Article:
Adjustments to pharmacy funding through the remuneration system for the purposes of reducing pharmacy numbers could be challenged on a legal basis, pharmacy specialist lawyer David Reissner, of Charles Russell Speechlys has told P3.
“In my view, it would be unlawful to use the remuneration system to reduce the number of pharmacies. A lawful scheme for reducing pharmacy numbers would have to include a means to identify locations where there is a perceived surplus. A reduction would have to be achieved in a lawful and rational way, eg by specific regulation that might require compensation for giving up contracts (as happened when market entry regulations were introduced in 1987).
However, a judicial review, as has been attempted several times in Northern Ireland by pharmacy, would be the only route to challenging the lawfulness of the pay cut, he advised.
“The Secretary of State has a very wide discretion to determine pharmacy remuneration, but the discretion is not unfettered. The only way to challenge the lawfulness of the pay cut would be to apply promptly to the High Court for judicial review.
“Community Pharmacy Northern Ireland (the equivalent organisation there to PSNC) has successfully brought judicial review proceedings in Northern Ireland twice in recent years. On the first occasion the lord Chief Justice ruled that the Drug Tariff was unlawful and that pharmacy contractors are entitled to be paid fair and reasonable remuneration.”
On the second challenge, Mr Justice Treacy ruled that a determination of remuneration was unlawful, he said, based on a ruling that the Minister did not have sufficient information to know whether the remuneration set was fair and reasonable. “I acted for Community Pharmacy Northern Ireland and, indeed, I am acting for them on a third judicial review case where we are currently awaiting the judgment,” he commented.
The planned cuts to pharmacy funding could result in a “direct impact” on patient care, John Nuttall, chief executive of the multiple Well Pharmacy has suggested. Pharmacies may also be forced to reconsider services that they currently offer free of charge.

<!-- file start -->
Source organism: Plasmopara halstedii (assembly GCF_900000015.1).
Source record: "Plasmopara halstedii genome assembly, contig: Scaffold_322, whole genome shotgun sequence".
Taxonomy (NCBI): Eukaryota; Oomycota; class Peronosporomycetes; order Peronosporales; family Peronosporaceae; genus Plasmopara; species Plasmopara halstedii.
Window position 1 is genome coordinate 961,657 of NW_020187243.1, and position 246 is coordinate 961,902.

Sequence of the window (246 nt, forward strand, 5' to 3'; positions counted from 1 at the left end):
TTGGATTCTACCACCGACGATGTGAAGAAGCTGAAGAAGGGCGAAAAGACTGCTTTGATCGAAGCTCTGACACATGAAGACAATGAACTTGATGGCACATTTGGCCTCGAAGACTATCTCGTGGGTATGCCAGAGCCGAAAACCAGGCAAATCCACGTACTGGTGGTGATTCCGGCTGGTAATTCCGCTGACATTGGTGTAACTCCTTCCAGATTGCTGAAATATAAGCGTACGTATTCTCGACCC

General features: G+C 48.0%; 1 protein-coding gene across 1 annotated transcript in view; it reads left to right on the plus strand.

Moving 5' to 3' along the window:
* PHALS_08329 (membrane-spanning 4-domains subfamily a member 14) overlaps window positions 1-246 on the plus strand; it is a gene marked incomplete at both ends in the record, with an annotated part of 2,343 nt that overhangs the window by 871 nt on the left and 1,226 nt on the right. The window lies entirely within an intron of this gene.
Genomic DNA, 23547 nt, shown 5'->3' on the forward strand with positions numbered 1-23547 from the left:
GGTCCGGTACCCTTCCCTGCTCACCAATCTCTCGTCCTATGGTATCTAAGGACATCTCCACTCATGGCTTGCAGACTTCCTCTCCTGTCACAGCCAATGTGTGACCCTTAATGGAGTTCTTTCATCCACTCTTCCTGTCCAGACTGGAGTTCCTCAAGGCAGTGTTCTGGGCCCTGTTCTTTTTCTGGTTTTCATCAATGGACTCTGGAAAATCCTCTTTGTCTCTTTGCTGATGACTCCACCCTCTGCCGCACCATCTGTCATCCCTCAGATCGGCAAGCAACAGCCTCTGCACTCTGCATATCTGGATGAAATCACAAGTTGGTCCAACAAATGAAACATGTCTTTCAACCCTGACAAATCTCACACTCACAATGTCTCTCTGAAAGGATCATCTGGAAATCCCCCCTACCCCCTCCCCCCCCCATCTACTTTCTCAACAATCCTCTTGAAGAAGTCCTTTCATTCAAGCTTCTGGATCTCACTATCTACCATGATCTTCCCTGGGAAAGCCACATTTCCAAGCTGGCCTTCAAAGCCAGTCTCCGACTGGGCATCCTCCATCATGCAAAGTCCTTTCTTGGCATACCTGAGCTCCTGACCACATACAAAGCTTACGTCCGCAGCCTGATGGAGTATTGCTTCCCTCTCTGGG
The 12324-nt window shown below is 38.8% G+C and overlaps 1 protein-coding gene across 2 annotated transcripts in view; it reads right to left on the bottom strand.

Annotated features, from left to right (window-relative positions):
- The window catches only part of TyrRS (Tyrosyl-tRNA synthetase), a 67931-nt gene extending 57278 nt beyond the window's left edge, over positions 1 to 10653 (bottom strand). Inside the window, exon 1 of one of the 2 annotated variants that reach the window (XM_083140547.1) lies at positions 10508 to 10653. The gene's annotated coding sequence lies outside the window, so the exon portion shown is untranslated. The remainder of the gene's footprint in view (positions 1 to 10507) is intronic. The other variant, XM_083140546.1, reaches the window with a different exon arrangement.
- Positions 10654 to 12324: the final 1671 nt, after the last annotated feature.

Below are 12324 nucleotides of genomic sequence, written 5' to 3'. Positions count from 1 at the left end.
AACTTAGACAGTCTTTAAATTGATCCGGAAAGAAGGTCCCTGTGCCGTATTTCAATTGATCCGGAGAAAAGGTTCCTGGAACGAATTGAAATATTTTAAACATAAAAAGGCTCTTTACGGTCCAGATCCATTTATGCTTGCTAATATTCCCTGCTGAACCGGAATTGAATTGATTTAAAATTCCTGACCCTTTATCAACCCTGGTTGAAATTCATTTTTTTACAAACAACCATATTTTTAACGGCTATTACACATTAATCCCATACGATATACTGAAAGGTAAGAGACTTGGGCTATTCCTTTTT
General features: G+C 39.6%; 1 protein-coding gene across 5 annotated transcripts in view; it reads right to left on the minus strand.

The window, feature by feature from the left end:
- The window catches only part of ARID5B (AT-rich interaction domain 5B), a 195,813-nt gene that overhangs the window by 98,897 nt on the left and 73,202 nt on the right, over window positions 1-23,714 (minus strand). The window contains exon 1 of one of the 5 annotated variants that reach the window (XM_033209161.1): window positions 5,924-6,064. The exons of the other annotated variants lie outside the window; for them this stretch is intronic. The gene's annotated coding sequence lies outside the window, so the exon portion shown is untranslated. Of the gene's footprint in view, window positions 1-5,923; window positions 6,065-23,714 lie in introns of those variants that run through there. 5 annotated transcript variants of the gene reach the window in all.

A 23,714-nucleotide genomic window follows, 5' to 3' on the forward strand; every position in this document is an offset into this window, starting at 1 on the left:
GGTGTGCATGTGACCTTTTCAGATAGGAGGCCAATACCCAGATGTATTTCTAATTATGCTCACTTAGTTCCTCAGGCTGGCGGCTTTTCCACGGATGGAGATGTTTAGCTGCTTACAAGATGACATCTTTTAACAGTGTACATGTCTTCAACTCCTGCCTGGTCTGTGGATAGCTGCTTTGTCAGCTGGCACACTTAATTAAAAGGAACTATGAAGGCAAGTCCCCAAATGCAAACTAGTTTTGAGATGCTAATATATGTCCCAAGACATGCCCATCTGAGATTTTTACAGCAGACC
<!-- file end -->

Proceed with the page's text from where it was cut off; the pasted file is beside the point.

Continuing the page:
“It is my view that we do not have the capacity as an industry to take on further efficiency savings without a direct impact on patient care, which has to be our first and foremost concern.”
Pharmacy has already achieved efficiencies in response to pressure, he said. “We accept and are supportive of the collective, long-term vision that pharmacy must play in delivering primary care services. However, pharmacy is already under significant and severe pressure to improve efficiencies, many of which have already been absorbed: Evidence points in the last ten years to a 55% volume growth in prescription medicines dispensed through community pharmacies, yet delivered at an overall cost inflation of just 9%.
“Let me be clear that it will mean a compromise on the sector’s ability to provide existing discretionary services that community pharmacy, as an industry, delivers free of charge to the NHS every day.
The proposals should be reconsidered, said Mr Nuttall. “While we will continue to work with the government in a planned and considered way to shape a community pharmacy fit for the future, there must be reconsideration of the strategy to ensure patients remain protected.”
In the face of cuts of a further 6% from next October, community pharmacy has already delivered 4% efficiency savings, Rob Darracott, chief executive of Pharmacy Voice has said. And further cuts will inevitably be damaging.
“Announcing a 6% funding cut to community pharmacy from next October over six months is certain to hurt the sector. Many contractors, currently in the midst of the Christmas rush, will be rightly anxious as to how this £170m cut will affect their patients, their businesses, their livelihoods and those of their pharmacy teams and other employees.
“Community pharmacy has already delivered 4% efficiency savings to the NHS which is proof that we already play a highly efficient part in NHS service delivery.
“It is a complex picture and there are many items being discussed from hub and spoke dispensing, the role for clinical pharmacy to pharmacy numbers. At this stage we do not have the detail of how these elements can affect the bottom line. What we do know is that the expertise and knowledge of how to achieve change is within the sector, rather than in Whitehall.
Discussion across the pharmacy profession will be needed to support community pharmacy through the changes, he said. “We will be working with our member organisations to agree how we best deal with these very challenging decisions. As recognised in the letter, we think it is a constructive step that, for the first time, Pharmacy Voice and other organisations will have the opportunity to engage in this process as statutory consultees. We will work with colleagues across the community pharmacy sector to ensure that the value of the network is retained and that negative, unintended consequences are avoided.”
The funding cut outlined in the DH letter ‘putting community pharmacy at the heart of the NHS’ was a “substantial” and “short sighted” reduction, said chair of the Royal Pharmaceutical Society’s English Board Sandra Gidley.
“The 6% cut will have a substantial impact on pharmacy business owners, their employees and locums. “The RPS English Board believes that any cut to community pharmacy, and primary care generally, is short sighted if the Government is committed to its stated aim of investing in primary care and prevention of ill health.”
The letter delivered clear signal to the profession for “a new role within primary care” she said, something that the RPS will be working with members to achieve.